As optimistic reports from research firms hail the revenue potential of the fast-growing business-to-business (B2B) market, companies in nearly every industry are launching slick new Internet portals — but many have failed thus far to rise above the functionality of plain old Web sites.
Businesses are scrambling to identify themselves as “Internet companies” — complete with new portals in the latest fashion colors — for one compelling reason. Research analysts indicate that in the next few years B2B revenues will far overshadow the take of today’s profit-dry business-to-consumer (B2C) industry.
Market Projections Dazzle Investors
The latest report from GartnerGroup projects that worldwide B2B e-commerce revenues will reach $7.29 trillion (US$) by 2004, a number that increases its appeal for investors who have been feeling a bit shaky about the lack of profit in B2C ventures and are hungry for something with stronger potential for their portfolios.
The Internet is now awash with portals for the B2B sale and exchange of all manner of goods and services including banking, advertising, telecommunications, industrial goods, agricultural equipment, steel and supply chain car parts.
Traffic Still Slow in the B2B Lane
As the list of new portals continues to lengthen, it is nevertheless becoming increasingly clear that a portal launch does not necessarily augur immediate B2B success. Customers are not flocking to the portals as quickly as expected and even those who make the trip are often unwilling or unable to make transactions.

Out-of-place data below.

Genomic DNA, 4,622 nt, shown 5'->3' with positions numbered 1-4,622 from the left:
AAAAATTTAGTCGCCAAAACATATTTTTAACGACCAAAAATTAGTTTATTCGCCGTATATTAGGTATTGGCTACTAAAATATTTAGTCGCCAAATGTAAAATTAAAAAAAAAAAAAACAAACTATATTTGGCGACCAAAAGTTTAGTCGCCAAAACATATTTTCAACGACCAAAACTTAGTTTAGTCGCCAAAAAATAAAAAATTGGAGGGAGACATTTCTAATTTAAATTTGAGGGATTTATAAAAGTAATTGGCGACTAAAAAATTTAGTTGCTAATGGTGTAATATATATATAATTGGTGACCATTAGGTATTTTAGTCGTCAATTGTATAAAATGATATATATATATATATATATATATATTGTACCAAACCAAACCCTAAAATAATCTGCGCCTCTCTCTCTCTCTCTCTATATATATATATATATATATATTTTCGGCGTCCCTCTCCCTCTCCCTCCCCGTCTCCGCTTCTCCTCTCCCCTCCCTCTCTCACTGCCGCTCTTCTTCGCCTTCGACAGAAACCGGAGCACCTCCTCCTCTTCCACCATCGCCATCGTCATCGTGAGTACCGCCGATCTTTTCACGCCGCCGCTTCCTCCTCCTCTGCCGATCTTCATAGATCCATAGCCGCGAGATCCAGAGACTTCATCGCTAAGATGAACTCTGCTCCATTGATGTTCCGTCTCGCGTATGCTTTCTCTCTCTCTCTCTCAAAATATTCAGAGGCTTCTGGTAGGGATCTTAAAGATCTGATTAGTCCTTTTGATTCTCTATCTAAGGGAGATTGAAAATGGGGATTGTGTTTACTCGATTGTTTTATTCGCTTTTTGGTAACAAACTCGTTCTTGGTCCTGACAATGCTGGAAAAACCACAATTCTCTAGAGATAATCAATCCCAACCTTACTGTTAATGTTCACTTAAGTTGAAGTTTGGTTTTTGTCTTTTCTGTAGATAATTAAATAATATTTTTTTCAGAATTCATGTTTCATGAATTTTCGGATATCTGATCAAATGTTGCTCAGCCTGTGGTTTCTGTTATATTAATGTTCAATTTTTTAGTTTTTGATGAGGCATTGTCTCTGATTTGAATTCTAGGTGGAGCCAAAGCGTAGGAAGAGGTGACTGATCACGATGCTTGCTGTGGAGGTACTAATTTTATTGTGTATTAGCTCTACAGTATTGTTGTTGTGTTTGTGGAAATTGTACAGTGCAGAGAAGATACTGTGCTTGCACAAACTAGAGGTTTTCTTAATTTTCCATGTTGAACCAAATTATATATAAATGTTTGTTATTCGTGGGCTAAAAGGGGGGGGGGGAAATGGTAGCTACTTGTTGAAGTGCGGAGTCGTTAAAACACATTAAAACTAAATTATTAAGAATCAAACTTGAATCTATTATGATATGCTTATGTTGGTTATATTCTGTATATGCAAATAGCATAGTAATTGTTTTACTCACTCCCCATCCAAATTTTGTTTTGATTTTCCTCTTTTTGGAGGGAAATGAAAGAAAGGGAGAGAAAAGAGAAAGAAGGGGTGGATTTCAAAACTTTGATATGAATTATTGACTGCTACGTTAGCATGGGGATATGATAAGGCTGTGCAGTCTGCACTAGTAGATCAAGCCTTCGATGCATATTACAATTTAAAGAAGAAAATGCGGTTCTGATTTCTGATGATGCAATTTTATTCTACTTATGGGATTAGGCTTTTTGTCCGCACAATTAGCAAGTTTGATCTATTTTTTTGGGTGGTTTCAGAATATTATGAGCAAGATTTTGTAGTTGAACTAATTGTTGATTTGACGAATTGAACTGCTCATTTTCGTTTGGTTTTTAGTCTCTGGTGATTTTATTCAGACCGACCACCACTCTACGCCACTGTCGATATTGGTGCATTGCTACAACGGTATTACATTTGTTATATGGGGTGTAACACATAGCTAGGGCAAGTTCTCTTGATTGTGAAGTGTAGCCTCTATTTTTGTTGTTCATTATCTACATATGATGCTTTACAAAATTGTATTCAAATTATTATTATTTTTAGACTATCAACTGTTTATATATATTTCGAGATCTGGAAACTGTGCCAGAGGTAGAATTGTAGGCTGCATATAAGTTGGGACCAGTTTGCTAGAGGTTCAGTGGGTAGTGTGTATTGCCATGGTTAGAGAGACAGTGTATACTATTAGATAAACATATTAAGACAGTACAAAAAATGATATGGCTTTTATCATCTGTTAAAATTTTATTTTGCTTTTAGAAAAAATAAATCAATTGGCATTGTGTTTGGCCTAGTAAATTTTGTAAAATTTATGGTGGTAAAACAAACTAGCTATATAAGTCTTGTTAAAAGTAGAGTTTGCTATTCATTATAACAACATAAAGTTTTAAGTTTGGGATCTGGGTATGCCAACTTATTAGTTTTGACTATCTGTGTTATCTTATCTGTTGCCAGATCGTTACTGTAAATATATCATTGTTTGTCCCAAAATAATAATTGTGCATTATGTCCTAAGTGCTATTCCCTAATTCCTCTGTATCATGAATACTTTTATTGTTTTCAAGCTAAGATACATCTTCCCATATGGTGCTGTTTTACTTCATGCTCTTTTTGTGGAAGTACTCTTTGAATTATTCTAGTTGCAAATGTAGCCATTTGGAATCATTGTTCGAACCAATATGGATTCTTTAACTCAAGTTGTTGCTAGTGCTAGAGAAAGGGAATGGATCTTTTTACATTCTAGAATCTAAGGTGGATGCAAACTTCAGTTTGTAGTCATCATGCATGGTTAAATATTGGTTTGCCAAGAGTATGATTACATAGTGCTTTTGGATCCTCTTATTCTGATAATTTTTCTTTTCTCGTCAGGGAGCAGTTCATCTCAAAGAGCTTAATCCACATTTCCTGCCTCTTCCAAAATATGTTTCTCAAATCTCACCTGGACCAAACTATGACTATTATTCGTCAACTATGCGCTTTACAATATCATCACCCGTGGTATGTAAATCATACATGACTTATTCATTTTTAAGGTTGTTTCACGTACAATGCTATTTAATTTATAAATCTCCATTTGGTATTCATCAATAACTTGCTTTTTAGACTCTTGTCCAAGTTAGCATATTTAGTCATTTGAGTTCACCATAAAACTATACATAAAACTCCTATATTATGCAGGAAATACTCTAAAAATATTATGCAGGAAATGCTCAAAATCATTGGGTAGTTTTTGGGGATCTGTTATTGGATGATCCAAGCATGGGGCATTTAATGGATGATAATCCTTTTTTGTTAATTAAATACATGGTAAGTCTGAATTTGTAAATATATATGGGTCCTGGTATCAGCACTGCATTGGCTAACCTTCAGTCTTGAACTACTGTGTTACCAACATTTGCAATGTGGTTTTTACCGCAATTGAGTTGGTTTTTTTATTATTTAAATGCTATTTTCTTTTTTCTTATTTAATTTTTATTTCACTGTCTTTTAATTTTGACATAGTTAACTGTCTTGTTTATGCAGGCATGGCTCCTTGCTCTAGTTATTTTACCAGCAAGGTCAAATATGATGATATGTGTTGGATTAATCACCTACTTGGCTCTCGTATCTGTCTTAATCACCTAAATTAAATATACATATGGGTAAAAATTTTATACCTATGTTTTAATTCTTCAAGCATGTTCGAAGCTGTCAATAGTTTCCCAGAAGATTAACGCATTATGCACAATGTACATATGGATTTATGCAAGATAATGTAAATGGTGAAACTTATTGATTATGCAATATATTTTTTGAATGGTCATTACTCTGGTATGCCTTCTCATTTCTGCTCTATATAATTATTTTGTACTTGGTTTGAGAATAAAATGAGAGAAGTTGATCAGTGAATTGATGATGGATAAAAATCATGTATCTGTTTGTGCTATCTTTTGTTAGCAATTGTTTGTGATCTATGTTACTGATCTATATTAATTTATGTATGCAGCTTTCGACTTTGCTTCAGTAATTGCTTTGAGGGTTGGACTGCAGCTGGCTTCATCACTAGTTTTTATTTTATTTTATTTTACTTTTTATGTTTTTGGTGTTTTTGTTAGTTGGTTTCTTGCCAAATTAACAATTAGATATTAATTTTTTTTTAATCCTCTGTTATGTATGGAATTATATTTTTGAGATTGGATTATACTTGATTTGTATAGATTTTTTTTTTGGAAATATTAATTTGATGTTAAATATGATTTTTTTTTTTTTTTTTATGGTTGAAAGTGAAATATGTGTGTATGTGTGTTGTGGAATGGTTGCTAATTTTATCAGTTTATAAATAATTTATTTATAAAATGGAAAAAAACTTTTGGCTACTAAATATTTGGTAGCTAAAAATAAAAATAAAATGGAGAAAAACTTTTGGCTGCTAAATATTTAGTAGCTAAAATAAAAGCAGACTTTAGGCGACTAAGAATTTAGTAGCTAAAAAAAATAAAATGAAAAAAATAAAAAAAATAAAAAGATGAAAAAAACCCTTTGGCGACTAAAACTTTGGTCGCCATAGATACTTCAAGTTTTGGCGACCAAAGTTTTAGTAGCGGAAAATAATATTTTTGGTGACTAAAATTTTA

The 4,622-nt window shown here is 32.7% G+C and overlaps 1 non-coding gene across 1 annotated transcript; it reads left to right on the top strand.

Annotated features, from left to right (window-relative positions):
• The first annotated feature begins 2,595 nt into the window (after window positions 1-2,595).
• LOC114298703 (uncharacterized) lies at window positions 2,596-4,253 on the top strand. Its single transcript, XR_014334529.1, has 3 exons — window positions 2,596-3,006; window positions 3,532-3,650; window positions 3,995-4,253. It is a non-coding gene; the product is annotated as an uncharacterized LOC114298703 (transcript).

Jerry Jasinowski, president of the National Association of Manufacturers (NAM), said that in a recent survey of 2,500 manufacturers, 68 percent of those responding said their companies are not using electronic commerce as a forum for business transactions.
“The prospects for robust B2B Internet-based communication, distribution and service are extremely promising,” he observed. “But our survey shows that most manufacturing companies are still at a rather basic level when it comes to integrating the Web into their corporate business activities. While 80 percent claim they have a Web site, the vast majority offer only an information storefront. Furthermore, only 10 percent say that their current business process technology systems are fully automated.”
Slapdash Sites Clutter the Bandwagon
Many of the new portals are nothing but dressed-up Web sites with an array of bells and whistles designed to mask the fact that they are simply not yet ready to do serious business. According to Forrester Research, they often ignore customer goals and fail to meet the basic requirements of a good user experience.
Forrester came to this conclusion after grading 30 B2B portals and finding that every one of them failed basic tests for value, ease and reliability. “Major problems included missing content, meager function and frequent errors — weaknesses that thwart users as they pursue typical goals,” the report said.
It is clear that B2B portals are here to stay, but whether they will persist with anything like their original personalities intact is less evident. For some companies, huge losses due to marketing and infrastructure costs mean that profits are still a long way off.
For a select few, B2B portals may be rabbit holes leading to fantastic new e-commerce wonderlands, but for the vast majority the plumbing might be a tad overcomplicated.